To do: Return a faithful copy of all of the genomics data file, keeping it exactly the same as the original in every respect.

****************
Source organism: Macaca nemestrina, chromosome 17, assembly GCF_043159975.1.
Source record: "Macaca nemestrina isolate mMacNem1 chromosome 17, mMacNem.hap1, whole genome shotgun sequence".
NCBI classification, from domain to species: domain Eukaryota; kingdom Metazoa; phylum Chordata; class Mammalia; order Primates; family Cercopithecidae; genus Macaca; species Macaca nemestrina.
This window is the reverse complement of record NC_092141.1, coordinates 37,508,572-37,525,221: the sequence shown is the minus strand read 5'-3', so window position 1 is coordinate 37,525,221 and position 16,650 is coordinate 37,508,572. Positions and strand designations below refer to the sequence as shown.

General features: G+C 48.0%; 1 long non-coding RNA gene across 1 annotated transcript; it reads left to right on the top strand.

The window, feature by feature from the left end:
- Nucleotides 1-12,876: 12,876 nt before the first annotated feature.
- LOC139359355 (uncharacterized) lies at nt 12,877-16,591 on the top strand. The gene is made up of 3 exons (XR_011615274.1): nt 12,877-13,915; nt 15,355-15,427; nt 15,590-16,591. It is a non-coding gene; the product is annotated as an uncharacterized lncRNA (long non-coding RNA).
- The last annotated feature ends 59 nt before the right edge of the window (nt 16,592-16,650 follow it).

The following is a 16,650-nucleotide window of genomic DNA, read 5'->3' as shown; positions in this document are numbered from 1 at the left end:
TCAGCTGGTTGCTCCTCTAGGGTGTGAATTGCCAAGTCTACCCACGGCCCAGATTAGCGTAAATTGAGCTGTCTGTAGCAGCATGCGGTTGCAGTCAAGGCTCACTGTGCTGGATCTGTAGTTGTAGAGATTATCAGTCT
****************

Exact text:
Source organism: Macaca nemestrina, chromosome 17, assembly GCF_043159975.1.
Source record: "Macaca nemestrina isolate mMacNem1 chromosome 17, mMacNem.hap1, whole genome shotgun sequence".
NCBI classification, from domain to species: domain Eukaryota; kingdom Metazoa; phylum Chordata; class Mammalia; order Primates; family Cercopithecidae; genus Macaca; species Macaca nemestrina.
This window is the reverse complement of record NC_092141.1, coordinates 37,508,572-37,525,221: the sequence shown is the minus strand read 5'-3', so window position 1 is coordinate 37,525,221 and position 16,650 is coordinate 37,508,572. Positions and strand designations below refer to the sequence as shown.

General features: G+C 48.0%; 1 long non-coding RNA gene across 1 annotated transcript; it reads left to right on the top strand.

The window, feature by feature from the left end:
- Nucleotides 1-12,876: 12,876 nt before the first annotated feature.
- LOC139359355 (uncharacterized) lies at nt 12,877-16,591 on the top strand. The gene is made up of 3 exons (XR_011615274.1): nt 12,877-13,915; nt 15,355-15,427; nt 15,590-16,591. It is a non-coding gene; the product is annotated as an uncharacterized lncRNA (long non-coding RNA).
- The last annotated feature ends 59 nt before the right edge of the window (nt 16,592-16,650 follow it).

The following is a 16,650-nucleotide window of genomic DNA, read 5'->3' as shown; positions in this document are numbered from 1 at the left end:
TCAGCTGGTTGCTCCTCTAGGGTGTGAATTGCCAAGTCTACCCACGGCCCAGATTAGCGTAAATTGAGCTGTCTGTAGCAGCATGCGGTTGCAGTCAAGGCTCACTGTGCTGGATCTGTAGTTGTAGAGATTATCAGTCT